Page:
Of all the jobs we do on a ladder in a peach patch—pruning, thinning and harvest—thinning is the least physical and most pleasant. Our days are in the 70’s right now, the grass on the berms is green. The fresh worked soil smells of humus and earthworms and the crickets, frogs and birds put together a daily performance anybody’d be happy to buy a ticket to.
As I was working my way through the crew review yesterday, a new guy had a radio tied to his ladder which is fine, but I asked him to turn it off for a second and asked: “What do you hear?” His response was: “Nothin.” (Me) “No, listen!” (Him a bit perturbed) Peaches hitting aluminum ladders. (Me softly) “Listen harder.” And then a smile as he said “Crickets!” “What else?” “Uh … Birds; and I think a frog somewhere.”
Then I said: “I don’t know where your life’s work is going to take you, but I hope you will always be able to hear the crickets, understand why they’re so happy and then help others to hear them as well; do that, and you and everyone around you are going to enjoy a much better life.”
Now I don’t know if he turned his radio back on when the boss got a few rows over or not, but listening to the crickets and the birds and the frogs is only something you can do in an organic orchard that leaves a good portion to native grasses. Smelling humus and earthworms only happens in an orchard that’s been using biological fertility for a good long time.
If I asked the young man the same question in a conventional patch, his first answer would have been correct. The best way to tell whether a farmer’s methods are balanced is to walk into his field a bit, stop and use all your senses; be still and know. If you don’t hear and smell nature, that’s a pretty good clue.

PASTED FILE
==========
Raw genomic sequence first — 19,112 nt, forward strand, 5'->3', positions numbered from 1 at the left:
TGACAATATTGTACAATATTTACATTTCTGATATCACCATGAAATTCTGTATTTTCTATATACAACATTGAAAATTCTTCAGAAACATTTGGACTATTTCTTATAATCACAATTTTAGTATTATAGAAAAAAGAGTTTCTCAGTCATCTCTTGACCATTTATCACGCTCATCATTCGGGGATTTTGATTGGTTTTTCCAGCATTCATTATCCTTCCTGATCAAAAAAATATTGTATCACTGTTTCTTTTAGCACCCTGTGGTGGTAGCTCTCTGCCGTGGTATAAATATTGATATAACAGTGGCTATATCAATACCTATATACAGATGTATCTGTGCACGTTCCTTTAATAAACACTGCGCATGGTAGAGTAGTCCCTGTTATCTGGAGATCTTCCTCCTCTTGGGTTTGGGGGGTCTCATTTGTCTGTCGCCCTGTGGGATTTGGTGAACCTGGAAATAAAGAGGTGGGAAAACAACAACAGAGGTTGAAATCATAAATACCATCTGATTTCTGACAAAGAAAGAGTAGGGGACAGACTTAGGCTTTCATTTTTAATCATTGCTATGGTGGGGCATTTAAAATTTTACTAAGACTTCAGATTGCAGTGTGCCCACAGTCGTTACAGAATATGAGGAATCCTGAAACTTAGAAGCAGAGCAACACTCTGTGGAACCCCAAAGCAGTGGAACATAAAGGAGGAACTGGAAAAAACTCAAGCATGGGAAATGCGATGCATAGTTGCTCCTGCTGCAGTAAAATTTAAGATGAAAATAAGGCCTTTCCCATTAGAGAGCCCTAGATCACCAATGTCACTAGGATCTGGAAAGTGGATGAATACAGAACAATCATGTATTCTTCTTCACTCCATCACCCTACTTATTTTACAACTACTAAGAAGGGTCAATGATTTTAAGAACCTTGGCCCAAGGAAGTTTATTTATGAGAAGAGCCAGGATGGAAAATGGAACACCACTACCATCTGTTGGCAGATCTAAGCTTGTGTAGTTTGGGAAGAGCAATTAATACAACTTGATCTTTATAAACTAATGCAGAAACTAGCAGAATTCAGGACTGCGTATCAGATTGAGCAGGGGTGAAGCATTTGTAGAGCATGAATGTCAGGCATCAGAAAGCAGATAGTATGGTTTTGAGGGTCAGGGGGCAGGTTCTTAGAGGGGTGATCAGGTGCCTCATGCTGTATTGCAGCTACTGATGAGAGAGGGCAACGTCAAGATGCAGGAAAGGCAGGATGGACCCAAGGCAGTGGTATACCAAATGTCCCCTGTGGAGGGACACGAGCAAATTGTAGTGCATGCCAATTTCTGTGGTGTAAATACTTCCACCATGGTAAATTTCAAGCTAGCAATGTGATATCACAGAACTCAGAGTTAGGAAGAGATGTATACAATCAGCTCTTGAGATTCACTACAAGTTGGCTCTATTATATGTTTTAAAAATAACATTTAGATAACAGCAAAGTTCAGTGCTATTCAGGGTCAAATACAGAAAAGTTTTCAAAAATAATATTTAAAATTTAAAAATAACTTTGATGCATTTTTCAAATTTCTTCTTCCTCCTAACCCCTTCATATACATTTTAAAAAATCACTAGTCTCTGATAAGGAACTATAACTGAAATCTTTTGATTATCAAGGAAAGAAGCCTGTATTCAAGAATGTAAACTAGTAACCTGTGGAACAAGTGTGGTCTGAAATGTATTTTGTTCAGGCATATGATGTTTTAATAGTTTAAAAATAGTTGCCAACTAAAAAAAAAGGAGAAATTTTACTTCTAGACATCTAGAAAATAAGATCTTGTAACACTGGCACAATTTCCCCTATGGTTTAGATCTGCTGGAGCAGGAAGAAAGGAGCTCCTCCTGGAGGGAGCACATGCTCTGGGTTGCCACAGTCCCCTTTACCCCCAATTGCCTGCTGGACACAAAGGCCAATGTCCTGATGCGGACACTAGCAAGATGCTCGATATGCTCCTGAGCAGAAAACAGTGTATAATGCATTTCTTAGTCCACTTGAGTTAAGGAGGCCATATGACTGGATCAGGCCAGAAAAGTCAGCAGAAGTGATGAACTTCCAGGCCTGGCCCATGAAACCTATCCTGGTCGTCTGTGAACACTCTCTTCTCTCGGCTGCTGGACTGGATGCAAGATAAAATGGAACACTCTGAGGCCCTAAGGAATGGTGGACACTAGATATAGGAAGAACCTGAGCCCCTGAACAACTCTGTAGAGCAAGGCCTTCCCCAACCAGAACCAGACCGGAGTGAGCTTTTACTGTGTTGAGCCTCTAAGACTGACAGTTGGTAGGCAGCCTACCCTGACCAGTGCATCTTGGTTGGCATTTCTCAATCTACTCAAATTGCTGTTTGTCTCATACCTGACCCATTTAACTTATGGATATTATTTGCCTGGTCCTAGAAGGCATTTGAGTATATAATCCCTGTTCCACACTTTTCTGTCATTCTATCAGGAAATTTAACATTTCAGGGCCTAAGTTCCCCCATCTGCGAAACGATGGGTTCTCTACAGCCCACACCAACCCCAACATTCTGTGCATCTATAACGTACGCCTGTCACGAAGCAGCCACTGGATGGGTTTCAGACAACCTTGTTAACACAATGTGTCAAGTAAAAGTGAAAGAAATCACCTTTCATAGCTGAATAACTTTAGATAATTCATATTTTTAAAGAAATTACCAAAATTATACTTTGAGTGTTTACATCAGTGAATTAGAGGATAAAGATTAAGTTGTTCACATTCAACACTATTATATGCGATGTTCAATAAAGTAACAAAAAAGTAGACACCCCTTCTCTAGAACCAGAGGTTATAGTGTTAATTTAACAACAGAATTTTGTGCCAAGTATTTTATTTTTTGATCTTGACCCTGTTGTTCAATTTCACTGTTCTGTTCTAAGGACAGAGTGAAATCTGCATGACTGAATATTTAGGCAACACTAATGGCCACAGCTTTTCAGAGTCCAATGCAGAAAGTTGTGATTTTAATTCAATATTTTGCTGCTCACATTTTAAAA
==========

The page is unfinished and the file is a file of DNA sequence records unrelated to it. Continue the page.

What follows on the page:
So while thinning isn’t physically taxing, it is tedious, and demands concentration to do it well, fruit by fruit, branch by branch, limb by limb, tree by tree; leaving just the biggest fruit in adequate quantities so it has a chance to grow to a desirable and profitable size.
We’ve had some of you out on farm tours the past few days. Children spreading out cups full of ladybugs is always a delight. Helping to pack the produce in your box is fun, and since we’re thinning, we let the tourers trytheir hand at it for 10 minutes or so.
It really changes your perspective on a plum when you physically take the time to hand thin even a tiny little branch on a great big tree and then look around and realize that every branch in this orchard needs this same work and this is just one little orchard.
So I don’t know where your life’s work is going to take you, but I hope you will always be able to hear the crickets, understand why they’re so happy and then help others to hear them as well.